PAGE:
When Konami's Silent Hill was
released in 1999 it looked very different from other video games. But
perhaps more important, it sounded radically different.
With music and sound design
by Akira Yamaoka, the sonic environment of Silent Hill was an
inseparable part of the game's sepulchral mood. As players explored
Silent Hill's fog shrouded streets and decaying halls, Yamaoka draped
the world in vast sheets of sound. Often suggestive of air raid sirens,
background radiation, or the quiet hum of a dialysis machine, Yamaoka
used guitar and electronics to create a sound that was alternately lush
and bracing, with melancholy dreamscapes dissolving under a rain of
lacerating distortion. Video game music could never sound quite the
Below, we present the full
text of the interview with Akira Yamaoka which ran in the December issue
of Game Developer magazine, including the musician's controversial comments
on the state of game development in Japan.
On the Silent Hill Franchise
How did you get into composition
from the beginning?
Akira Yamaoka: I wanted to
be a designer in the first place, then I started work with CG using
a computer, and while working with CG, I learned that I could make music
using the computer. So yeah, I was a designer working with CG stuff,
but I began to play around with music and thought 'hey, this is interesting!'
Granted this is a story from more than 20 years ago, but I guess that's
how it started.
you taught yourself music?
When you were first making
music 20 years ago, it was chip tunes? Like Famicom sound?
AY: It was actually exactly
Famicom sound. Only three sounds at the same time.
Do you have any of that
AY: Yeah I've got it! (laughs)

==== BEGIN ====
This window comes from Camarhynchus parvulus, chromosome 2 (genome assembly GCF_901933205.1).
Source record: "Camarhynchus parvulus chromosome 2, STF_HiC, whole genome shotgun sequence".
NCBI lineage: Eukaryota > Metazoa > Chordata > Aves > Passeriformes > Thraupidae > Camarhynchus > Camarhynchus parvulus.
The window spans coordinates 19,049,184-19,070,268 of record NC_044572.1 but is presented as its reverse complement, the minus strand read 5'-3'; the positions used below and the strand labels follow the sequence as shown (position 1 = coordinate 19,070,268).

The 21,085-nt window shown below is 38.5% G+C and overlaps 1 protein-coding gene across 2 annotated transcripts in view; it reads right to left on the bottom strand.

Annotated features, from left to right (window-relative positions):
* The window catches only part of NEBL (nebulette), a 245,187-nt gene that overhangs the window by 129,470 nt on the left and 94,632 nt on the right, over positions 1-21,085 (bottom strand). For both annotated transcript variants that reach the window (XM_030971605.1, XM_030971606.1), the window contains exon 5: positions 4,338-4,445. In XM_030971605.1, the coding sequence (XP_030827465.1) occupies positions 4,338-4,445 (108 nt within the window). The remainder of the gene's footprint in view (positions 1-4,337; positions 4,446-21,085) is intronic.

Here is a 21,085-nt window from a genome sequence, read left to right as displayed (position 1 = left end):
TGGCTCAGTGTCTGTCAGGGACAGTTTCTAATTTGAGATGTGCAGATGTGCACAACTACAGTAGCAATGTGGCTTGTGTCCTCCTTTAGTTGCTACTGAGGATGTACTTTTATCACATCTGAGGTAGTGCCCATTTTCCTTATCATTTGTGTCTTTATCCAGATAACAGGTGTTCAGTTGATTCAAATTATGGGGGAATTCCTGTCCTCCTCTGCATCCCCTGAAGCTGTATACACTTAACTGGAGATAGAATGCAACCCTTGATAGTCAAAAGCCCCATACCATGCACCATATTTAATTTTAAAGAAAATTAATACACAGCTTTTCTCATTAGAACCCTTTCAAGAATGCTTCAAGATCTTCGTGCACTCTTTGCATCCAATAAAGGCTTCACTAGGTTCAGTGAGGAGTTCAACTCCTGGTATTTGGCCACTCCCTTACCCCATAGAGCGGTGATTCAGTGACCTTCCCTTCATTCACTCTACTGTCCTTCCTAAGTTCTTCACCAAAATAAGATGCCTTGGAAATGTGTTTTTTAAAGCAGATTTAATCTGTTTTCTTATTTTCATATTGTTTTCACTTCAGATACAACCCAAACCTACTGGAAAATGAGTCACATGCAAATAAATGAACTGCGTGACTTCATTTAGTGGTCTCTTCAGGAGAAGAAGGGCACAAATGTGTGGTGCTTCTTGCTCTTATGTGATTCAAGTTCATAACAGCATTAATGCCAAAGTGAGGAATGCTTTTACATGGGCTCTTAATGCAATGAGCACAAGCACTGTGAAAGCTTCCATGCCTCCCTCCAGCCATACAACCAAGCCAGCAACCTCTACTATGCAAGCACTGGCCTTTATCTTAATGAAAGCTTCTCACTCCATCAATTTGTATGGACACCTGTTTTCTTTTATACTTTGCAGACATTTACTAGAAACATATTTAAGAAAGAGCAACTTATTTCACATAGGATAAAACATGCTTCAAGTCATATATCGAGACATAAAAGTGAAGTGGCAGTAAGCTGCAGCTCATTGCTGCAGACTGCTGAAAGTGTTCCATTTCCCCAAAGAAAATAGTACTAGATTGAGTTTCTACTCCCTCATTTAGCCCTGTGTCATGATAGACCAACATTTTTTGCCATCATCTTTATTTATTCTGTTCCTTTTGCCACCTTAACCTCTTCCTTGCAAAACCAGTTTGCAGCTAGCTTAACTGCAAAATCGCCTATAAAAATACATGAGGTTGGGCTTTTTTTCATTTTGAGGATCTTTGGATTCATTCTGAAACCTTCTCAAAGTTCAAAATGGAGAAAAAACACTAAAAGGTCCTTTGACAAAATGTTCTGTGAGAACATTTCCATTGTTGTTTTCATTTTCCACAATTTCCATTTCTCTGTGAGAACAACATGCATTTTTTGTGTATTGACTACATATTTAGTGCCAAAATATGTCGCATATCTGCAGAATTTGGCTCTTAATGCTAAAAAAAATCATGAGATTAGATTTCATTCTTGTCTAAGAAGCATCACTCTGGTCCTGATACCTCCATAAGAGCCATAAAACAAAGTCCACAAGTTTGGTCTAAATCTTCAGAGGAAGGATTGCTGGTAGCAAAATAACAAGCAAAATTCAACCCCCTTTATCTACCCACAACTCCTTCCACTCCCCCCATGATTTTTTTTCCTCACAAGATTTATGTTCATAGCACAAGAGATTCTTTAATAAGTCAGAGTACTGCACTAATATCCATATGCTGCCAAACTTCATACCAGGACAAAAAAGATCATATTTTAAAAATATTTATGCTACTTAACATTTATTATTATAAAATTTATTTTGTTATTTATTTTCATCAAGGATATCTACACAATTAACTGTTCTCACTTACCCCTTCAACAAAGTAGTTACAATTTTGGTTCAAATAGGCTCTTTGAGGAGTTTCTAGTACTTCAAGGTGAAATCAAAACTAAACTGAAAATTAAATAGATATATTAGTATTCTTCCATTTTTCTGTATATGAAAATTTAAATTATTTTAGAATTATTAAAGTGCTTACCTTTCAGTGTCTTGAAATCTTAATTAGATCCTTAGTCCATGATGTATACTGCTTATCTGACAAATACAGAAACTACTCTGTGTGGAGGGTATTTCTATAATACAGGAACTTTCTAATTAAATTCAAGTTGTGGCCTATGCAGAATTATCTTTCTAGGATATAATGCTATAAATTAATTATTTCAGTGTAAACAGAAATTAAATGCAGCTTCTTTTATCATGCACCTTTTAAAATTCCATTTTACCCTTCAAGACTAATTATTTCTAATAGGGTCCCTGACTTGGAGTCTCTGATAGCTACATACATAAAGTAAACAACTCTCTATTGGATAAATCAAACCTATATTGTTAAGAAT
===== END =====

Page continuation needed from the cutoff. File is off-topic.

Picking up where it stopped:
I would love to hear it!
AY: It's on a cassette maybe,
If you find it, you should
make mp3s and release them.
AY: I want to hear it! I have
for a long time, if I could find it.
It's worthwhile. You should
do it. So how different do you find working on the
Silent Hill movie, versus working for the games? Takayashi Sato
said that it was like looking into his past, when he watched the movie.
I wonder if you felt something similar.
AY: Well with this one, I really
didn't feel like I was making a movie. The director Christophe Gans
really wanted us to work together on it. So I went to Toronto so many
times to really work closely with him, to help the movie do justice
to the game. There wasn't really a lot of difference from working on
And he used some of the
same camera angles from the original
Silent Hill as well, which is very interesting.
AY: That's exactly what the
director wanted to do. He had a 40-inch or so TV screen on the set,
and he played the PS2 on the scene. When he gave instructions to the
actors, he looked at the game, and gave instructions.
When you were composing
the music -- and I know you say it's an extension of the game -- did
you feel you had to put more into it, because it's a different format,
or did you have to treat it differently, maybe because of higher-fidelity
sound because of better speakers?
AY: Yeah...I didn't want to
do that. Basically I didn't want to change the music from the game's
feeling. I actually used the sound that was similar to the PSone games.
I didn't want to make the game music like a movie, I wanted to make
the movie more like the game.